Commonwealth Bank settles R&D claims dispute with ATO
AUSTRALIAN BUSINESS REVIEW March 18, 2019 Chris Jenkins/ Joyce Moullaki
A Commonwealth Bank branch in Sydney. Picture: AAP
Commonwealth Bank has settled a protracted dispute with the Australian Taxation Office over research and development tax credits it claimed for a huge core banking systems overhaul project.
The Australian reported in 2015 the bank had claimed up to $100 million in credits for work related to the project.
The settlement between CBA and the ATO came ahead of yesterday’s Administrative Appeals Tribunal that was due to hear arguments on the matter. The agreement covers claims made for the 2012 and 2013 financial years.
“Under the agreement terms, CBA has agreed to withdraw from all current proceedings with the ATO and Innovation and Science Australia [ISA] before the Administrative Appeals Tribunal [AAT] in respect of the eligibility of R&D claims made for the years ended June 30, 2012, and June 30, 2013, relating to the CBA core banking modernisation project that involved digital transformation and software development,” CBA said in an ASX statement.
“All other prior year matters have also been finalised.”
Industry watchers estimated the settlement amount was in the tens of millions of dollars.
CBA said the amount involved was not material to its results. A spokesman for the bank declined to discuss terms of the settlement, saying only that CBA would continue to work with the ATO and ISA on R&D-related matters.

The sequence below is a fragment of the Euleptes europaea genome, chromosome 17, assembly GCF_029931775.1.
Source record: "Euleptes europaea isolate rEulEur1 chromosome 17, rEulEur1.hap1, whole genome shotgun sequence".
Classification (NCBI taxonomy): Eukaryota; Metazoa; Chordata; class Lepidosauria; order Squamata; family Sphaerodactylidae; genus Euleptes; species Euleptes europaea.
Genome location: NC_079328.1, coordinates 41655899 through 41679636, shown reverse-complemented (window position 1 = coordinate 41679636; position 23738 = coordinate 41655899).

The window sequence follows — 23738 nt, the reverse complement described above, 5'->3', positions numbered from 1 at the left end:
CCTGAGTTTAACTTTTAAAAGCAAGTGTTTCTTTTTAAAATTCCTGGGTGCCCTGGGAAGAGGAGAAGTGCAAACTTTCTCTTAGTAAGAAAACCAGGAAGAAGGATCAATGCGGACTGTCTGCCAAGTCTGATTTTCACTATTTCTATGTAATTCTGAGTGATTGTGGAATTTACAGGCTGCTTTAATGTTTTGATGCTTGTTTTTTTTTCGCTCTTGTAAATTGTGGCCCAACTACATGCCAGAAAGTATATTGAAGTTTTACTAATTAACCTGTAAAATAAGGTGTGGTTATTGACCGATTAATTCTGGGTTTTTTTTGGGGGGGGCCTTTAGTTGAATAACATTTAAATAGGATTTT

In a separate statement, ATO Deputy Commissioner Rebecca Saint said the resolution of the CBA matter was an important development in ensuring the “R&D tax incentive is working for innovative Australian businesses as it was designed”.
Ms Saint said the ATO could not comment on specific taxpayer-related matters but warned large companies against pursuing R&D tax credits — which were primarily designed to assist new, smaller businesses be innovative — that they weren’t entitled to.
“This development sends a strong signal that digital transformation and software development costs do not automatically qualify for the R&D tax incentive,” she said.
“The ATO is committed to supporting innovation of Australian businesses.
“However, activities must meet strict legal criteria to qualify for the R&D tax incentive.
“ Just because a project is large, expensive or risky does not mean it necessarily qualifies as R&D for the purposes of the tax incentive.”
CBA’s decision to settle the ATO dispute reflects a broader, less combative approach to dealing with regulators after the bank endured a spate of scandals and regulatory scrutiny over the past two years.
In 2018, CBA agreed to settle a case with Austrac regarding breaches of anti-money laundering and counter-terrorism financing laws. The bank eventually paid a fine of $700m.
In the same year, CBA also agreed to pay the corporate regulator to settle an interest rate-rigging action.